Pregnancy Program

Although the babies of women with type 1 diabetes or type 2 diabetes have a slightly higher risk of birth defects, the vast majority are born healthy nowadays. It just takes extra attention. That means more frequent blood glucose monitoring, medication adjustments and medical visits. The Joslin-Beth Israel Deaconess Medical Center Diabetes in Pregnancy Program can help you do this.

Start Before Conception

For women with diabetes, it is important to lay the groundwork for a safe pregnancy well before getting pregnant. The best chance for a healthy baby is if your blood glucose levels are as close to normal as possible before trying to conceive. For the woman who is overweight or obese, weight loss before pregnancy can also improve your baby’s health.

Women with type 2 diabetes who are pregnant or planning a pregnancy should tell their healthcare provider so the right medication can be prescribed.

A Healthy Mother and Baby

The Pregnancy Program is a collaborative effort of Joslin Clinic’s medical staff and the high-risk maternal-fetal medicine specialists at Beth Israel Deaconess Medical Center.

Joslin’s healthcare team—which includes physicians, nurse educators, dietitians and other diabetes specialists—provides the diabetes treatment. Maternal-fetal medicine specialists from Beth Israel Deaconess, who are skilled in high-risk pregnancies, provide the obstetrical (pregnancy and childbirth) care.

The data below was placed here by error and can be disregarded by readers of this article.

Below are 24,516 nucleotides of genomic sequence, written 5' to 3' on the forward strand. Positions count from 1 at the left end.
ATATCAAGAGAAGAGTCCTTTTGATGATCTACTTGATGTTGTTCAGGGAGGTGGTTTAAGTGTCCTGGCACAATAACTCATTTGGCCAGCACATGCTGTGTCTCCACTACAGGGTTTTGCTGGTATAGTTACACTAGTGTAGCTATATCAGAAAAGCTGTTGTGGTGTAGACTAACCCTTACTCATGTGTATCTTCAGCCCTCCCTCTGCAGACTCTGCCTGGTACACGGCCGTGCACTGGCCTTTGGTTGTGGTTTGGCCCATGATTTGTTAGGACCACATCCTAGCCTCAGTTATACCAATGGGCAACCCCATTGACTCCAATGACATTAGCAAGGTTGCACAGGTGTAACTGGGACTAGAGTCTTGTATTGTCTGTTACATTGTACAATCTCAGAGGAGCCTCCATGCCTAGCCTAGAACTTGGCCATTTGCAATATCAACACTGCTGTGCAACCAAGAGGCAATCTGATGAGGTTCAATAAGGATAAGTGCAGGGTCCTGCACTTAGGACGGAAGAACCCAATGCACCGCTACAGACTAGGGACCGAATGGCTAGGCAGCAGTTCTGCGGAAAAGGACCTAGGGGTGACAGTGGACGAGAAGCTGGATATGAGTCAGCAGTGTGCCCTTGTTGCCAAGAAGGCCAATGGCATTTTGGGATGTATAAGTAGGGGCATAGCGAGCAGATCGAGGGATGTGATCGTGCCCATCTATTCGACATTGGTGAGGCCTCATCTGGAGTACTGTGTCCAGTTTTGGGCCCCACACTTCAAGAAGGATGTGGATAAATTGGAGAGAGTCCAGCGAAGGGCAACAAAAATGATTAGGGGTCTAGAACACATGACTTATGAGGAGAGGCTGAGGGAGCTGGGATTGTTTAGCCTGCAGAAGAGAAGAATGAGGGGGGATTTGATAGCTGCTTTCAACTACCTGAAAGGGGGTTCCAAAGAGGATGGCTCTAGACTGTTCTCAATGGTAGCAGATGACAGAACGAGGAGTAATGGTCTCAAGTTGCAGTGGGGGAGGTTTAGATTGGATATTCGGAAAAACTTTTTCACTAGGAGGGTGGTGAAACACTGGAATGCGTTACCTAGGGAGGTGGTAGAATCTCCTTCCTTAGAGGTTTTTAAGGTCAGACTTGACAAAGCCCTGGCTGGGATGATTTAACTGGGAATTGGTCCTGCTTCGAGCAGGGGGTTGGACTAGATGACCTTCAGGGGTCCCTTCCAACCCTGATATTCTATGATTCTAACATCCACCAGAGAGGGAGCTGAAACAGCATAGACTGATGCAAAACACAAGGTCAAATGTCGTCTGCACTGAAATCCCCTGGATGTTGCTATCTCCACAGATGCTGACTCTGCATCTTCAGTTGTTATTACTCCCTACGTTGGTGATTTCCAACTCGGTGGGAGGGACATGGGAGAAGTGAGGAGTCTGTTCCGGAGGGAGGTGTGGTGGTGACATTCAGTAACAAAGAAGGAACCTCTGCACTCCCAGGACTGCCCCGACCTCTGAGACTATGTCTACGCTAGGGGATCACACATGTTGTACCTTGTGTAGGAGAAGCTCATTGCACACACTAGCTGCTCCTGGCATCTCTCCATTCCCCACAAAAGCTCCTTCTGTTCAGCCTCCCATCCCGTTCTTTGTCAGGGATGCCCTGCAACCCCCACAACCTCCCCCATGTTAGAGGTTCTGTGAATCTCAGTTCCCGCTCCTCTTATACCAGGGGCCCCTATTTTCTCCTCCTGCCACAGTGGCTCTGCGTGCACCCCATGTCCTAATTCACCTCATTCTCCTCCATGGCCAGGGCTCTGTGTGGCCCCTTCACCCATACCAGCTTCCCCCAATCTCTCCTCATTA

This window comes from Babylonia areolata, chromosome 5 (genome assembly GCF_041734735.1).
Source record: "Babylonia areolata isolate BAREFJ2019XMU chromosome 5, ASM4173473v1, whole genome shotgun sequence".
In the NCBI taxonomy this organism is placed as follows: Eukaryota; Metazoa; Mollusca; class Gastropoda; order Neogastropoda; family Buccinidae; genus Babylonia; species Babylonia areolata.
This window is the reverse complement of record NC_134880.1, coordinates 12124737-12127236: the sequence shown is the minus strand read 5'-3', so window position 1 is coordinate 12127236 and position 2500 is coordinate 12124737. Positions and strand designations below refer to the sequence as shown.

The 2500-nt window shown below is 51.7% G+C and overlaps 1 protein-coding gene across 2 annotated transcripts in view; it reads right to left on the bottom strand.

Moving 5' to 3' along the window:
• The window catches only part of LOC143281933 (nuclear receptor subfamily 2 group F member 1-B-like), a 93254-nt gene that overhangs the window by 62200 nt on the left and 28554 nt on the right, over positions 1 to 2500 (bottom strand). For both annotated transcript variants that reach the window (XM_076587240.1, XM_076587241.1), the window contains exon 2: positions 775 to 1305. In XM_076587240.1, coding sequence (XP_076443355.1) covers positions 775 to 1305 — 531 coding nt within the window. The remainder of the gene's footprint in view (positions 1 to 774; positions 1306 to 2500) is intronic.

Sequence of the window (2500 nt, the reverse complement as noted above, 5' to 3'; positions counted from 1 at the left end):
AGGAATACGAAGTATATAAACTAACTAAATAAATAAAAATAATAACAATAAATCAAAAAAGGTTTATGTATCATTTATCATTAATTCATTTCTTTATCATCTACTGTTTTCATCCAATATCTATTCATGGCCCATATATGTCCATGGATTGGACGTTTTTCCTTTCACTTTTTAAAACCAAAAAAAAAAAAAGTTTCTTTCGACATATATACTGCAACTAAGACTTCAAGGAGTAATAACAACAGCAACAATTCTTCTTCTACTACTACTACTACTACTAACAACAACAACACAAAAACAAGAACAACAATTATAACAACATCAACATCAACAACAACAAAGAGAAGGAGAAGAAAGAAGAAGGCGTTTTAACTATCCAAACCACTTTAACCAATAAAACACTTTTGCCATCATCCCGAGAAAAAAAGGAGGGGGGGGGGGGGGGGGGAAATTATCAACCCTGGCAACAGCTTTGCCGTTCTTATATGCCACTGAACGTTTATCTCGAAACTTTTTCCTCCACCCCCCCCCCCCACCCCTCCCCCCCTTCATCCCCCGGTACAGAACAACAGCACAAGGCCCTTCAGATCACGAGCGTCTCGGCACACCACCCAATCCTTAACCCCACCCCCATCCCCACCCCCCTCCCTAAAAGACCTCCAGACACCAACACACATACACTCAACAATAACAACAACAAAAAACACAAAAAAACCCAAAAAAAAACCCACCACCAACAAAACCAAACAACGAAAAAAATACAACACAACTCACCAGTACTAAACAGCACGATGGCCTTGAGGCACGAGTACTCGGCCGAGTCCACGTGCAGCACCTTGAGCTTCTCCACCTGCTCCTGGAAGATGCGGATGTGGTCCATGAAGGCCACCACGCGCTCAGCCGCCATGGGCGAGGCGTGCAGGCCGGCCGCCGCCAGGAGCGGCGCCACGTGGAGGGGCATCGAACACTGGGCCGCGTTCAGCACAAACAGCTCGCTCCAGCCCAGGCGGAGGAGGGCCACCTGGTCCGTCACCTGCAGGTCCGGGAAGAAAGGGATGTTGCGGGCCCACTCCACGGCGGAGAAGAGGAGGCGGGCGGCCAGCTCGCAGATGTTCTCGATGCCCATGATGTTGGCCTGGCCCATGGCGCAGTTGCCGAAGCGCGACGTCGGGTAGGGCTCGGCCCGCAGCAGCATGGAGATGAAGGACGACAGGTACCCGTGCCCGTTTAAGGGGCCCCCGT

Joslin's Pregnancy Program staff are happy to coordinate care with your own high-risk obstetrician, if this is preferred.

Steps to Take Before Your First Medical Visit When Pregnant

Women with diabetes who become pregnant can make the most of their first visit with a diabetes pregnancy team by following these steps.

Gestational Diabetes

Sometimes diabetes is diagnosed during the course of a pregnancy. For a healthy baby, women with “gestational diabetes” need to learn to manage blood glucose, usually through diet and exercise. In some cases insulin is required.

Blood glucose levels of women with gestational diabetes usually return to normal after delivery of the baby. However, women who have had gestational diabetes are at risk for developing type 2 diabetes, especially if they are overweight.

Pregnancy Program Team

The Joslin-Beth Israel Pregnancy Program takes a team approach to offering optimal care for women with diabetes who are pregnant. Back row: Suzanne Ghiloni, R.N., C.D.E., certified diabetes nurse instructor; Shanti Serdy, M.D., endocrinologist; Elizabeth Halprin, M.D., endocrinologist; Tamara James, Ph.D., postdoctoral researcher. Front row: Tamara Takoudes, M.D., obstetrician, maternal fetal medicine specialist and co-director; Allison Cohen, M.D., endocrinologist; Florence Brown, M.D., endocrinologist and co-director. Not shown: Breda Curran, program coordinator; Tracey Lucier, R.D., C.D.E., nutritionist and certified diabetes educator.

For more information about the Joslin-Beth Israel Pregnancy Program, or to make an appointment, please call 617-732-2496.